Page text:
Point Estimate |
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Any statistic that estimates the value of a parameter is called a point estimate. |
Figure 1. |
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We rarely know if our point estimate is correct because it is merely an estimation of the actual value. Because of this discrepancy, we construct confidence intervals to help estimate what the actual value of the unknown population mean is.
Figure 2. |
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Confidence intervals are a point estimate plus/minus a margin of error. The margin of error is determined by several factors:
1. How confident we want to be with our assessment
2. Population standard deviation
3. How large our sample size is
Figure 3. |
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Let's say we want to create a 95% confidence interval. That means we have an alpha of 0.05(5%) which is split into two equal tails. This 2.5% refers to the value we look up in the z-table in order to find the z-score we need to plug into the equation.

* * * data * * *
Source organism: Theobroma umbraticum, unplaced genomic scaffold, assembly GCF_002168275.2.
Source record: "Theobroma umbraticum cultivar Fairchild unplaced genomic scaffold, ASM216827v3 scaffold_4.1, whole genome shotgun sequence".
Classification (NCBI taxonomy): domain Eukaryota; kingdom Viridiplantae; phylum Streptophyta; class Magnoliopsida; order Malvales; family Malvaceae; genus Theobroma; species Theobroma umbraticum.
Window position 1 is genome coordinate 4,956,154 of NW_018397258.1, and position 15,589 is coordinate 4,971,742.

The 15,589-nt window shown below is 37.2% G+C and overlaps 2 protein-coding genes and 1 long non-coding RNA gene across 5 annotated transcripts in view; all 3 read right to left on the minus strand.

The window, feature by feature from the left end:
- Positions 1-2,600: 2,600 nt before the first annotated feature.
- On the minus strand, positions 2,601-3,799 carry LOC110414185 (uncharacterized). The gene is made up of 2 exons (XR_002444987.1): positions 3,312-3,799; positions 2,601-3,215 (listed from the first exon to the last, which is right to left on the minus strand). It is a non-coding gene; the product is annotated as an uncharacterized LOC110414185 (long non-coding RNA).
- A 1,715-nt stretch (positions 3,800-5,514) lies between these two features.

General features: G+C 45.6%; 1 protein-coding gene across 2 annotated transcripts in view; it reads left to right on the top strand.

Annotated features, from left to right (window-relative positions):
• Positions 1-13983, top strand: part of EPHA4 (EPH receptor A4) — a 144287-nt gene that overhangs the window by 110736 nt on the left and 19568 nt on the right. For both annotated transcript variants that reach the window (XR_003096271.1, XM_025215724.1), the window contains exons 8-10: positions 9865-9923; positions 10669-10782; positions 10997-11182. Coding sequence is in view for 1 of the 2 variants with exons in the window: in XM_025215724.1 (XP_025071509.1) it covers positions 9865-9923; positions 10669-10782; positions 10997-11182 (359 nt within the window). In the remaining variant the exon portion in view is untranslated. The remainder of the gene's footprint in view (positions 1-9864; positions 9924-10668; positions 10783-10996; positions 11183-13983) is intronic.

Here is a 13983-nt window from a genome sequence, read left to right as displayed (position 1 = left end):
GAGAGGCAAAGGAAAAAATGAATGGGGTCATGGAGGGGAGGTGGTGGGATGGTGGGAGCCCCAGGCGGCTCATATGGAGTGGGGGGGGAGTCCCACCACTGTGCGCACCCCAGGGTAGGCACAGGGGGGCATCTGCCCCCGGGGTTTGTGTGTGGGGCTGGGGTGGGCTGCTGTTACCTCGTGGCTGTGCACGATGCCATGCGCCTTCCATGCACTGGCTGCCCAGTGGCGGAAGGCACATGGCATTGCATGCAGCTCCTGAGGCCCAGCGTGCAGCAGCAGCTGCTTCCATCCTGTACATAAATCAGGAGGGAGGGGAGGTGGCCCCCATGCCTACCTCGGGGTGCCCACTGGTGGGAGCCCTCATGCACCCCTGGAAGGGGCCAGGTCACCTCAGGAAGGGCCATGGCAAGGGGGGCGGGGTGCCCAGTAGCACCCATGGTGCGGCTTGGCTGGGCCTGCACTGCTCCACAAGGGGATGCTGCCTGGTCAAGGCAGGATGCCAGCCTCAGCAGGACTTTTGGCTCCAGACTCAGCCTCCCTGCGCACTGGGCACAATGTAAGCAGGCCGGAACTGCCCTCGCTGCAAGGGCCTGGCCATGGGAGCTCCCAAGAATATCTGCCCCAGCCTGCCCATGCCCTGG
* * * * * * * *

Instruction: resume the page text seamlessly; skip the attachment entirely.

Let's try an example: On the verbal section of the SAT, the standard deviation is known to be 100. A sample of 25 test-takers has a mean of 520. Construct a 95% confidence interval about the mean.
Figure 4. |
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We take this information and plug it into the equation for the confidence interval. Because we're creating a 95% confidence interval, this means we have two tails of 2.5%. When we look up 0.025 in the Z table (click to open), we find that it corresponds to a z-score of 1.96. After plugging everything into the equation, we find a lower bound of 480.8 and an upper bound of 559.2. We are 95% confident that the mean SAT score is between 480.8 and 559.2.